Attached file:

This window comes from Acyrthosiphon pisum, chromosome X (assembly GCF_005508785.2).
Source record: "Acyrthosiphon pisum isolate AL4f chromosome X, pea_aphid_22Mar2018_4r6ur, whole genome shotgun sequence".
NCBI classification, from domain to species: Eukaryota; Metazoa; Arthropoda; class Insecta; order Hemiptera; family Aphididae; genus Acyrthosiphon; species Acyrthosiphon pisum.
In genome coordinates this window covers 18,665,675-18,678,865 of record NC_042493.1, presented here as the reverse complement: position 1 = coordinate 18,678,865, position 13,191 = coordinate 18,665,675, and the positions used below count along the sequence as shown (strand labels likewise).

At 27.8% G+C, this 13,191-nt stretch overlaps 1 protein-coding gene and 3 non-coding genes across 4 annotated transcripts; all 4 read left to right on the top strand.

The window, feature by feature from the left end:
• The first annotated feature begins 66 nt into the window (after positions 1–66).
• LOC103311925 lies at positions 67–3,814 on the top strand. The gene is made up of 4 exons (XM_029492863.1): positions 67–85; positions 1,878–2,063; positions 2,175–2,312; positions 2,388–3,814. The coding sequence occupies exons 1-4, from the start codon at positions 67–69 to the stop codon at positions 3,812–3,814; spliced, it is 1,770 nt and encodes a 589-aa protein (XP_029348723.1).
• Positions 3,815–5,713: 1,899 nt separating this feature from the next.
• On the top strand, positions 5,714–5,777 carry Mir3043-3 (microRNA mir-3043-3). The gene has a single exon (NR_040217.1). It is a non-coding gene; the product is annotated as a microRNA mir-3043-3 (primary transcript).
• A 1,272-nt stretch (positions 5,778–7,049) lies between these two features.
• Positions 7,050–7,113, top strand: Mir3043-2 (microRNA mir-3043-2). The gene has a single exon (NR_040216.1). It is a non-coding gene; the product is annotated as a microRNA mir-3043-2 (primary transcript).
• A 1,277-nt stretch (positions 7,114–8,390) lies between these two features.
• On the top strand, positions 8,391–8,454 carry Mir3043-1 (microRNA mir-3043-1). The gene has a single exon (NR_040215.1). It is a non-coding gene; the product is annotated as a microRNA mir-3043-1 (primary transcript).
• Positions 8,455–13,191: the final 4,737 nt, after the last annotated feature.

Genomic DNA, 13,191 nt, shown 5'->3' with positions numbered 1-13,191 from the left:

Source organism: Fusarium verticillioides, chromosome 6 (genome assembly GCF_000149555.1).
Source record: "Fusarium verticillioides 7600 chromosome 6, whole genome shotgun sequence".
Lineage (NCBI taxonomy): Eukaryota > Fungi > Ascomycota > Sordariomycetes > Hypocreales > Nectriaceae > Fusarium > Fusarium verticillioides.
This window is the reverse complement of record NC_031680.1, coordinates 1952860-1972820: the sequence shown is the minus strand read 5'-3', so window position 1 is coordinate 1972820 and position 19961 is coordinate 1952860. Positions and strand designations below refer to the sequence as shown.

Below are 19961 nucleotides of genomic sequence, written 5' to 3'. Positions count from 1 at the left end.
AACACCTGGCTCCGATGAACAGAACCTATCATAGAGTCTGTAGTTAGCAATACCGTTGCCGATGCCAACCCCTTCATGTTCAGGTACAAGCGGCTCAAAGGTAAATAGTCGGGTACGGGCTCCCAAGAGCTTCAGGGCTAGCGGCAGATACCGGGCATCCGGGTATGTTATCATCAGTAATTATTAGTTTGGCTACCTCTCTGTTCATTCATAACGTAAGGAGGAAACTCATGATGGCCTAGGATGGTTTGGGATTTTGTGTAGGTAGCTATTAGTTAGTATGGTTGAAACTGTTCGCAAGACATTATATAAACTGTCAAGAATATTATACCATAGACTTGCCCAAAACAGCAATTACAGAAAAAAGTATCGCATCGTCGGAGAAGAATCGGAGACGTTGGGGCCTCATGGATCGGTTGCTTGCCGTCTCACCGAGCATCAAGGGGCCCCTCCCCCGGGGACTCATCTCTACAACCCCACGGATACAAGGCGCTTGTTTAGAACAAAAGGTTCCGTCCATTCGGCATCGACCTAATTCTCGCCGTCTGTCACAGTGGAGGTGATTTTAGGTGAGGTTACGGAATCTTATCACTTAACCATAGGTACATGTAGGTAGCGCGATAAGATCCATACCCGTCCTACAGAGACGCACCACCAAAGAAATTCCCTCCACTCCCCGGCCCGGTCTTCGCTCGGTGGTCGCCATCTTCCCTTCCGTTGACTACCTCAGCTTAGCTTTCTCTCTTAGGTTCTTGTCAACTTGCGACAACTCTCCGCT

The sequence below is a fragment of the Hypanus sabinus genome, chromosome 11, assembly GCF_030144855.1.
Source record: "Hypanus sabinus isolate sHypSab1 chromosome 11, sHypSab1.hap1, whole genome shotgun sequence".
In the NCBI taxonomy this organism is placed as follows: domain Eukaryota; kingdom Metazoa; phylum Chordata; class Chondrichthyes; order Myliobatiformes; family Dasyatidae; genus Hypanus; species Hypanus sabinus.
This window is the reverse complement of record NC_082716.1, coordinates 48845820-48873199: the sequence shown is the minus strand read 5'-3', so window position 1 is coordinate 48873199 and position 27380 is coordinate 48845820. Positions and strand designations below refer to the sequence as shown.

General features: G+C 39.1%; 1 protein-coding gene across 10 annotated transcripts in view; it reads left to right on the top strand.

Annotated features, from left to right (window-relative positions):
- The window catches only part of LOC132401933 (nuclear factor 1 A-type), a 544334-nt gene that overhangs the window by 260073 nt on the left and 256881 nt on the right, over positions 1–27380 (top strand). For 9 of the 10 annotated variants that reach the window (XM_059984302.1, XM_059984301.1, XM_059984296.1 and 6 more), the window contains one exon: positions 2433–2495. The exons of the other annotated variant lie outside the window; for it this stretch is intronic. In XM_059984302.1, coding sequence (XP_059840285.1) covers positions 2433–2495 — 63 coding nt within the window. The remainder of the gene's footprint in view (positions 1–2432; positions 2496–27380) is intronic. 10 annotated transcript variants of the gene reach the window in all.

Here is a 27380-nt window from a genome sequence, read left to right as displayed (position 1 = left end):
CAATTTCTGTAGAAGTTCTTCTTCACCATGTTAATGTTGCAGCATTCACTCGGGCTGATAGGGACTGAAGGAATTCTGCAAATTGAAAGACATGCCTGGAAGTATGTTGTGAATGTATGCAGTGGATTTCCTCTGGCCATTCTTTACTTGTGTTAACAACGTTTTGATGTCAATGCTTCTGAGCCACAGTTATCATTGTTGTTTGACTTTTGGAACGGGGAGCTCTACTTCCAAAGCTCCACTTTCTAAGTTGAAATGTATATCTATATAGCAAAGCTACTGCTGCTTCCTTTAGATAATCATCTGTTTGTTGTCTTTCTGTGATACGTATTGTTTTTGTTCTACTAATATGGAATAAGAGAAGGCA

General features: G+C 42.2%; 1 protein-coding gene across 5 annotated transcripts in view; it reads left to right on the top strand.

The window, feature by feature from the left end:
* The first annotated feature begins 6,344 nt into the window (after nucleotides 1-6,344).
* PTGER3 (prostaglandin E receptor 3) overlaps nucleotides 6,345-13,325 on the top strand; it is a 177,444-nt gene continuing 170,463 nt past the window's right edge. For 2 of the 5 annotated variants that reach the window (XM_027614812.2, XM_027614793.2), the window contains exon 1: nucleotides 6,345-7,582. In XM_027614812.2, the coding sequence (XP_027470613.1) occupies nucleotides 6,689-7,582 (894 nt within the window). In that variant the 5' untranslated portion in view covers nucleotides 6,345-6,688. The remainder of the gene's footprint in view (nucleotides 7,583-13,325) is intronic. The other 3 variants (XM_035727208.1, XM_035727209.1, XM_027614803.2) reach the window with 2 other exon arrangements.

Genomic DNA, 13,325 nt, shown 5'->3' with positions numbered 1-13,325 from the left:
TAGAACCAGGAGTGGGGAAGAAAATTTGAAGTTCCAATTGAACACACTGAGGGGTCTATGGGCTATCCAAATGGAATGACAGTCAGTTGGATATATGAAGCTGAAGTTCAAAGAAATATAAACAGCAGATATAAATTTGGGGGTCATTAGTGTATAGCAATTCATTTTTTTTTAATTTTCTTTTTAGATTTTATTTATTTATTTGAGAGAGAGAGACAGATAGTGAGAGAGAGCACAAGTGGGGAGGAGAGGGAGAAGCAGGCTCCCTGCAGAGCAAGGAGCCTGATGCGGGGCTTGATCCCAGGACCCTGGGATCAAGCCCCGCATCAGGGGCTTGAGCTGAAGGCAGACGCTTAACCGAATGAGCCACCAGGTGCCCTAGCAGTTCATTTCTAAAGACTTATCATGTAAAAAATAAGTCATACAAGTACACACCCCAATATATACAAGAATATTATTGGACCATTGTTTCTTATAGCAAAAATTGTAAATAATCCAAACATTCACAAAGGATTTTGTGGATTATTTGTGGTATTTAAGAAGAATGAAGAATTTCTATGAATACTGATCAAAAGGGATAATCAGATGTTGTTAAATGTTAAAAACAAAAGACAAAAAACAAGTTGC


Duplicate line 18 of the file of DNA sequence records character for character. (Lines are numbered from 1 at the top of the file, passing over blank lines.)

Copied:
Source record: "Fusarium verticillioides 7600 chromosome 6, whole genome shotgun sequence".